In this case, the government filed a “Position on Sentencing” which laid out its position on the sentence that should be imposed. It is the only document that gives some insight into the sentence which is not sealed. Although we cannot view the Presentence Investigation Report or Ms. Ayala’s objections, the Position on Sentencing addresses issues raised in both.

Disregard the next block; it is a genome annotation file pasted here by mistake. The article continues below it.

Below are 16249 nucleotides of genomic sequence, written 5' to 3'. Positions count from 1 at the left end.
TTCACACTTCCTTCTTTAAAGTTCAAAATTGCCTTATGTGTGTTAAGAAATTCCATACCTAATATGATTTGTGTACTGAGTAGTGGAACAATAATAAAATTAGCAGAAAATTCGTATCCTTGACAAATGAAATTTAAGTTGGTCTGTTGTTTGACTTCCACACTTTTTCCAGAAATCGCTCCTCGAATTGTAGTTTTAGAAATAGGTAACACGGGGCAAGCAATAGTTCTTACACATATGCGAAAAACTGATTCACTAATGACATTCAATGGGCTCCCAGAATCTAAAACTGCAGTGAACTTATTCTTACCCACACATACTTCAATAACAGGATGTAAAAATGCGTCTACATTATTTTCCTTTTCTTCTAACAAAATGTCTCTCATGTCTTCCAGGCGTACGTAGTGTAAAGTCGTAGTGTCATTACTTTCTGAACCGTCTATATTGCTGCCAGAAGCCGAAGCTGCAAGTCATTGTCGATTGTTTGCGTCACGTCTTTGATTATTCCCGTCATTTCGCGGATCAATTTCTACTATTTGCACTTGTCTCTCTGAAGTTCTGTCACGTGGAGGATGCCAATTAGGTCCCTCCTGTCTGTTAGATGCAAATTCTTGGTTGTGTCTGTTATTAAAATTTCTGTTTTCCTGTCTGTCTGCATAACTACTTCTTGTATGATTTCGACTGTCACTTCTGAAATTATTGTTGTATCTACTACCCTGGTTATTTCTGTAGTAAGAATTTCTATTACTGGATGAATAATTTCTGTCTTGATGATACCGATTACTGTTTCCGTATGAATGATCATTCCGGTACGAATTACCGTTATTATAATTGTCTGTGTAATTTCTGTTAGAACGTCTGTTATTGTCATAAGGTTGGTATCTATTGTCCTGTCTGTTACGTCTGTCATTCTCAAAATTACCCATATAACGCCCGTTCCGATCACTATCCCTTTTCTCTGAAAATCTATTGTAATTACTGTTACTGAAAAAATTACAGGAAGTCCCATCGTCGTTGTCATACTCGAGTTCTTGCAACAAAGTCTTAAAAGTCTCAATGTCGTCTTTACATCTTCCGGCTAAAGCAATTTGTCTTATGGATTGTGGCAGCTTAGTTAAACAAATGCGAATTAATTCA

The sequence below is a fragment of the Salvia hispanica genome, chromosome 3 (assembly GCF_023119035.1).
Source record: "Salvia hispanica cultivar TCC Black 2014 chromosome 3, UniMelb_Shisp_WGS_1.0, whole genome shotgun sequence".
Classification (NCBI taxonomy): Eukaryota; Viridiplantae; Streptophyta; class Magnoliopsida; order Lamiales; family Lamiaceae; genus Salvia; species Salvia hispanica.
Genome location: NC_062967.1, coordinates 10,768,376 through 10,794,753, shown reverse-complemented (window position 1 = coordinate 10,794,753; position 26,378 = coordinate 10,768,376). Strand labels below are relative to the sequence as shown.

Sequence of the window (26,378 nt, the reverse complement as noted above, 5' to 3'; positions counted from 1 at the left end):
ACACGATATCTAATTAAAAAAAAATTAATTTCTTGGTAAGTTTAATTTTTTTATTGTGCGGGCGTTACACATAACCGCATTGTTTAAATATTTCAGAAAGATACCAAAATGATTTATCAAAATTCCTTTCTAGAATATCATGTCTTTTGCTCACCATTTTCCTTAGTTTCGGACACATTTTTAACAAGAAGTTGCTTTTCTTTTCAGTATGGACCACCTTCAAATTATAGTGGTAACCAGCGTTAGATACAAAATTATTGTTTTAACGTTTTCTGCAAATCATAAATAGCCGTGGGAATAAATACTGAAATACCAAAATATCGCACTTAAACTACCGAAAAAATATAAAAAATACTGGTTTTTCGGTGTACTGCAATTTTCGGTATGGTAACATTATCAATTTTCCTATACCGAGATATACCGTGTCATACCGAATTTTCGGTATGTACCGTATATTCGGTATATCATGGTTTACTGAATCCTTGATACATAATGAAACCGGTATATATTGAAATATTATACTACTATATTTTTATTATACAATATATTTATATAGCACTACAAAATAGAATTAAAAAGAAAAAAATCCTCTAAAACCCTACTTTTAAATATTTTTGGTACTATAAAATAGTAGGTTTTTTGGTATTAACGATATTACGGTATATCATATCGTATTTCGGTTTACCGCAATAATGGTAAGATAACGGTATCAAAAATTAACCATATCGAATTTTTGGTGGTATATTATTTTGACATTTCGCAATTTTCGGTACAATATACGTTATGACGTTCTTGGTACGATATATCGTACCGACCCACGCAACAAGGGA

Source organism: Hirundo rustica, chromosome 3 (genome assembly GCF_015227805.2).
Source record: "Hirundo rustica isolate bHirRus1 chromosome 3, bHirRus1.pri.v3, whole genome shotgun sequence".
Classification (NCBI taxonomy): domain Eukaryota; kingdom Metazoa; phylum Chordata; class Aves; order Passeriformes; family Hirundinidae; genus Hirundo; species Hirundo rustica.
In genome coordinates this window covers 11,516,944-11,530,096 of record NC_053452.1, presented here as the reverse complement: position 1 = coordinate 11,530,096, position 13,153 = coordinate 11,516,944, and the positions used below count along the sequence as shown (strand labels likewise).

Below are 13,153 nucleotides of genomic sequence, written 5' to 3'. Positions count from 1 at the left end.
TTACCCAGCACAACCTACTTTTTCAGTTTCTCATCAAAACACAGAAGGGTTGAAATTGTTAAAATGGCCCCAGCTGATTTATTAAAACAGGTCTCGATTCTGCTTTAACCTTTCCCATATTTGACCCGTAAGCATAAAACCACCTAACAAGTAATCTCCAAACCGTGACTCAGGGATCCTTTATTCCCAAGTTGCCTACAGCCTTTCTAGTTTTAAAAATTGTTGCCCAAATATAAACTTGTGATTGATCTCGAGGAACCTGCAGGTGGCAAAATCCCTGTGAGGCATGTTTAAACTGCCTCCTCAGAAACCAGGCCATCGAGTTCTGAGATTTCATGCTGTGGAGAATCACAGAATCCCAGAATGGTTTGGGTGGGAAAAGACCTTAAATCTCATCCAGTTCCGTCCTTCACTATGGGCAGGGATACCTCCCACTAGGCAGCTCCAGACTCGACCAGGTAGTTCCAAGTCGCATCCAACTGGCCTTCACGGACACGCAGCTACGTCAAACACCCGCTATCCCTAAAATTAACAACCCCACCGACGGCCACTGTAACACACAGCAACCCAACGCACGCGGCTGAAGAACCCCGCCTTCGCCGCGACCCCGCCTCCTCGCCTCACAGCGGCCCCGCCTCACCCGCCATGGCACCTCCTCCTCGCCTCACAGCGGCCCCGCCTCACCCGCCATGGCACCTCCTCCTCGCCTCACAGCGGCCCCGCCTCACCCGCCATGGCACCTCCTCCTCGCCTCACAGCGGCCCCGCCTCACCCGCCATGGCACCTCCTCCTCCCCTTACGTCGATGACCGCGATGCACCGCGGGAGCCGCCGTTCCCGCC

In its Position, the government refers to Ms. Ayala’s plea as related to a “ruthless and pervasive home mortgage modification scheme.” And goes on to state that Ms. Ayala’s actions “targeted extremely vulnerable individuals” and that the victims were “selected for the sole reason that they were in dire financial straits, desperate and literally on the verge of losing their homes.” The Position states that the government had, at the time it filed the Position, identified 405 victims with a loss amount of approximately $3.8 million. According to the Position, the victim impact statements showed that the scheme destroyed the lives of the victims, causing divorce, serious health issues and extreme despair to children, parents, combat veterans and people who were struggling.